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Interview with New Age Pianst Jim Gibson

Interview with New Age Pianst Jim Gibson

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Published by Edward Weiss
I asked Jim 5 questions I wish I had the answers to when starting to play and compose for piano.
I asked Jim 5 questions I wish I had the answers to when starting to play and compose for piano.

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Published by: Edward Weiss on Feb 01, 2010
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04/28/2015

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An Article on New Age Piano Playing by Pianist/Composer Edward Weiss

Interview with New Age Pianist Jim Gibson
By Edward Weiss

Published by Quiescence Music

Interview with New Age Pianist Jim Gibson
Jim Gibson is a solo pianist currently living in Atlanta, GA. Jim's music has been available in the solo piano CD market for about ten years, with new solo piano recordings added every year. But he's spent decades as an active professional pianist. Jim’s website http://hickorycovemusic.com Edward: How Did You Get Started Playing New Age Piano? Jim: I My mother was a piano teacher, so I just grew up playing...had a job playing for a small church in the country near my hometown (Columbus, GA) during high school, and just "fell into" playing with a dance band while I was in college. I majored in English, got an MA in English, but was playing jobs all the while, and eventually left teaching just to be a full-time commercial pianist (in Atlanta). I've been doing that since the early '70s--playing all kinds of social and commercial piano jobs...some with bands, some with small combos, many just piano. I got interested in New Age music when I first heard George Winston, Michael Jones and others. I was intrigued because the style was so different from the jazz-orientation that I have been part of for so long. In jazz, the culture is often the "I'm hipper than you because I can play more abstractly, more complexity, more 'outside'....and the new-age approach seemed exactly the opposite. It stressed calmness, quiet, peacefulness...and that has an appeal to me. I have evolved in playing jobs to now including a lot of my own "instant improvisations" mixed in with the standards and cover tunes that I play. For example, I played a wedding announcement party in a huge home in Atlanta last night...and while I mostly played songs these folks would know--mostly old standards and love songs---I mixed in quite a bit of my own instant stuff, which I'm sure would be classified as 'new age.' It's quiet, flowing, and fits the mood....so while I’m not primarily a 'new age' player, it's become more and more a part of my playing. Also, the older I get, the more I seem to appreciate quiet and calm music. Edward: What Inspires You and Informs Your Music? Jim: As For my cover CDs, I'm inspired by the song I'm working on, and am attempting to come up with a fresh approach that falls within my established niche---which is quiet and melodic renditions. For original stuff, I like to try to draw inspiration from nature, which sounds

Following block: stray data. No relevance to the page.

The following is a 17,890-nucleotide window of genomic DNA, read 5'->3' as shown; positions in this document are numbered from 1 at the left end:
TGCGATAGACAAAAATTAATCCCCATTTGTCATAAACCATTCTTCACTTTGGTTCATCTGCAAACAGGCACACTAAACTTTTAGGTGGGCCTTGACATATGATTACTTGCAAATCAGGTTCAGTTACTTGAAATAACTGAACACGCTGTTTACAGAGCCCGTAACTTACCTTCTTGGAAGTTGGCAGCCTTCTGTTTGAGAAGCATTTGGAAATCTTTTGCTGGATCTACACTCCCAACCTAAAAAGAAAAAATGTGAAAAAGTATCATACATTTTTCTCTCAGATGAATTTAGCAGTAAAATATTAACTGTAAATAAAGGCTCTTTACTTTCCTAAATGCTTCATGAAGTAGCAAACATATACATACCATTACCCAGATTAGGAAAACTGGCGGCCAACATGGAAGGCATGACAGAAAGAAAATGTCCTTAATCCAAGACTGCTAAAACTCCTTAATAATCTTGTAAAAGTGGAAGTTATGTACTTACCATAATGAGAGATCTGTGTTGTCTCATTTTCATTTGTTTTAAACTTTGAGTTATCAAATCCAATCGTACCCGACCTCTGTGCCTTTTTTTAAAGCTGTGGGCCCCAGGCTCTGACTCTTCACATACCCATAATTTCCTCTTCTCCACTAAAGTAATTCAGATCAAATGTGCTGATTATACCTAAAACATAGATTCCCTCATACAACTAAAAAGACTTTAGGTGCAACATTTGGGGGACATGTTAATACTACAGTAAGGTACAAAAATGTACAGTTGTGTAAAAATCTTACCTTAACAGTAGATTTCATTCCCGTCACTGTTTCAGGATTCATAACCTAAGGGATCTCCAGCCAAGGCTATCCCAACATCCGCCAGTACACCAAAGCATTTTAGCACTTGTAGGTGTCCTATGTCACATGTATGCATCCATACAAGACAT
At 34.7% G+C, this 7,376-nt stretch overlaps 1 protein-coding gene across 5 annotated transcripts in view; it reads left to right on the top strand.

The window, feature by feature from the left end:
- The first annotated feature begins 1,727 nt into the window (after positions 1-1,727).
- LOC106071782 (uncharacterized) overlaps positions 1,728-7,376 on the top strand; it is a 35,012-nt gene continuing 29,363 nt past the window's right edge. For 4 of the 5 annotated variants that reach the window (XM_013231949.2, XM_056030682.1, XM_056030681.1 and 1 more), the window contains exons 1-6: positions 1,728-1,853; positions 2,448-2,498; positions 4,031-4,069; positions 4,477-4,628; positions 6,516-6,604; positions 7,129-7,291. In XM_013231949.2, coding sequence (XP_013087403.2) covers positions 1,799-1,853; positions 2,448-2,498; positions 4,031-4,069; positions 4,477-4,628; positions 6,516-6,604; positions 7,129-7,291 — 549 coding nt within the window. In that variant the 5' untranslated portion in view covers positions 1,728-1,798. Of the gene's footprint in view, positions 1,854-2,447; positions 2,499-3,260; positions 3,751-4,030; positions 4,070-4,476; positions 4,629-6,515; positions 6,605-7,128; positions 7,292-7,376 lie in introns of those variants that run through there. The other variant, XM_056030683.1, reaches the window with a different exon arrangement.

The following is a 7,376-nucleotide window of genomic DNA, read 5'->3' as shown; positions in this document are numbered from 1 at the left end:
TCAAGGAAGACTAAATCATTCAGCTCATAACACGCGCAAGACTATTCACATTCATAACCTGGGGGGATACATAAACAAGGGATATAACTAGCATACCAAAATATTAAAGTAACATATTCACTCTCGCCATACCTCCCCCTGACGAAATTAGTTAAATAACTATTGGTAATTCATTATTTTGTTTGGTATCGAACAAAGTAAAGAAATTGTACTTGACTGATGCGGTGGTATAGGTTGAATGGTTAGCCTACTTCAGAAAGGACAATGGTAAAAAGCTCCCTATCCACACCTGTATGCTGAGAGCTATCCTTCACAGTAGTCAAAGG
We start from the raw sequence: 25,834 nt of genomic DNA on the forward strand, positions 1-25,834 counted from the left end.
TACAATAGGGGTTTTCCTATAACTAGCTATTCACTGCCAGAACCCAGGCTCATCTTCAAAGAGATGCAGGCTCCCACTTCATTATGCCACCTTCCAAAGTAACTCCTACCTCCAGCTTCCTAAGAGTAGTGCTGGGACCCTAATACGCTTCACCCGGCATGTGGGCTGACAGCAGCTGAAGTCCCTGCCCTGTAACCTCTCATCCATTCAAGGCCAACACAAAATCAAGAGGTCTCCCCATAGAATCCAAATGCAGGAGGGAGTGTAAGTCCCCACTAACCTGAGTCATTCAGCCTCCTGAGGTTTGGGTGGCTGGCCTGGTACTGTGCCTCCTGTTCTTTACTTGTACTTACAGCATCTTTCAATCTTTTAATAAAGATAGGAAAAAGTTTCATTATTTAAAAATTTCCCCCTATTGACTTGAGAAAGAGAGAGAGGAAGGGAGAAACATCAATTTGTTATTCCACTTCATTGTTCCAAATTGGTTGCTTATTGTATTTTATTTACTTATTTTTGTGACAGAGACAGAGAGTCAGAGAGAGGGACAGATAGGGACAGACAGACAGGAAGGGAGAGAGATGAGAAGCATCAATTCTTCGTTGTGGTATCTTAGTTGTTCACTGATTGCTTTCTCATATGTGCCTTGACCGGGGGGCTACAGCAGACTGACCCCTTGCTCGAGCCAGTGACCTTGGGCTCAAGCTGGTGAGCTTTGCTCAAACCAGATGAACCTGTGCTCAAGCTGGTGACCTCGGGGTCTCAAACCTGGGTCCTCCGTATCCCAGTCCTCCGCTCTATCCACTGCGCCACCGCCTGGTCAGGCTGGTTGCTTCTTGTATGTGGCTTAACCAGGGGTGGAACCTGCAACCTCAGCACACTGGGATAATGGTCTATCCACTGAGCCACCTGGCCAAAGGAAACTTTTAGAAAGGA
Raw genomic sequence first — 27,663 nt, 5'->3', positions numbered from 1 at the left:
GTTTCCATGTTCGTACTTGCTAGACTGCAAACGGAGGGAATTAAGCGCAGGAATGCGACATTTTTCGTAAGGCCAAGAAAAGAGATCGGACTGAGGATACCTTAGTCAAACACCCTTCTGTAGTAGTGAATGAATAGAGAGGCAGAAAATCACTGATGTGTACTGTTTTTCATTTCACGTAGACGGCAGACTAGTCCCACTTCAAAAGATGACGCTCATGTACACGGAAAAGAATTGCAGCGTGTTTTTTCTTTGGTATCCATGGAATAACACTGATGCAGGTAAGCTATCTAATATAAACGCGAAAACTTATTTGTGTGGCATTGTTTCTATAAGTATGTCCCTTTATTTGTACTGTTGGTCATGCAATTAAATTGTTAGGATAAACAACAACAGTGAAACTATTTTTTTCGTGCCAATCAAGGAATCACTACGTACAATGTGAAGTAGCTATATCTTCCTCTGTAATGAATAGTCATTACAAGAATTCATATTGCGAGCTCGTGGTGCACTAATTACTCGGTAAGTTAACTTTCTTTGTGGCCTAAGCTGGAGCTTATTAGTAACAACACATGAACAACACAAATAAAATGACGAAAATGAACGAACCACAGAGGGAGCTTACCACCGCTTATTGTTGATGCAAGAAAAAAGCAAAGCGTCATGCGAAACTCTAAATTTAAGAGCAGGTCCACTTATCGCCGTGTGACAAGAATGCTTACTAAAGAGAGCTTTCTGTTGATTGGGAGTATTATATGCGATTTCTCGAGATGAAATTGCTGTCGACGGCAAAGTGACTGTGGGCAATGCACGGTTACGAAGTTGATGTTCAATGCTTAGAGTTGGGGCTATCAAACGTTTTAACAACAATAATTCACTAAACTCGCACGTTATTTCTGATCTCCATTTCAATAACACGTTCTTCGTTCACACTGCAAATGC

like a cliché but isn't. I'm lucky enough to have a little cabin in the North Georgia hills, and several times I've taken my keyboard (and computer) out onto the porch and just sat there, watching the trees, listening to the wind...and tried to come up with some musical representation. My best instance was actually from looking at photographs.....I was asked by Pearl Dexter, the publisher of "Tea: A Magazine" to come up with music for a DVD she was producing that featured her very nice photos of tea plantations in various countries. So, I set the computer to show the pictures as a slide show, watched them over and over, and then more or less played along... making up melodies as the pictures appeared. I then worked with the 4 or 5 themes to put together 2 long (i.e. 12 minutes each) compositions that go with the photos very well. In fact, I'm reworking those recordings....dividing them into shorter segments...and will put them on a new CD later this year...possibly it will be called "The Landscape of Tea" or maybe "The Serenity of Tea." It's a work in progress, but it was definitely inspired by Pearl's photos, the idea of Asian music and the notion of tea as a serene and calming drink. Edward: What Is Your Method for Composing a Piano Piece? Jim: It's the same method that I've used with my 15 CDs of "cover" songs....which is that I just sit down at the piano and start playing. If I'm working on a unique arrangement of a recognized song--say "I'm in the Mood for Love," then I'll fool with ideas, try to listen to the song for melodic hints that I can expand upon for an introduction....or I'll just noodle around with the song until something interesting happens. (Of course, usually, nothing interesting happens, but sometimes it does.) For my latest CD, "Tapestry" which IS decidedly New Age, and which is all my own stuff, I developed the habit of coming into my home studio in the evening, after supper (in fact, after the dishes are done!), turning the lights down fairly low, and just playing....sometimes I actually propped a photo of a certain scene--3 are on the 'Tapestry' page of my website---and just looked "into" the picture and tried to play a feeling from it. I've not done this too many times before, but it seems to work....and as a melody, or rhythm begins to develop, I'll just fool with it until I like it. If it's going somewhere, I'll record it, come back a few days later and see whether I still like it....and if I do, I may work with it some more. I almost never write these melodies down at all. I've been playing a long time, and can make up music by the yard...most of it (of course) not very good....but I'm always looking for the needle in the musical haystack, and if I play enough, I'll get some good stuff. I think that it is impossible (for me,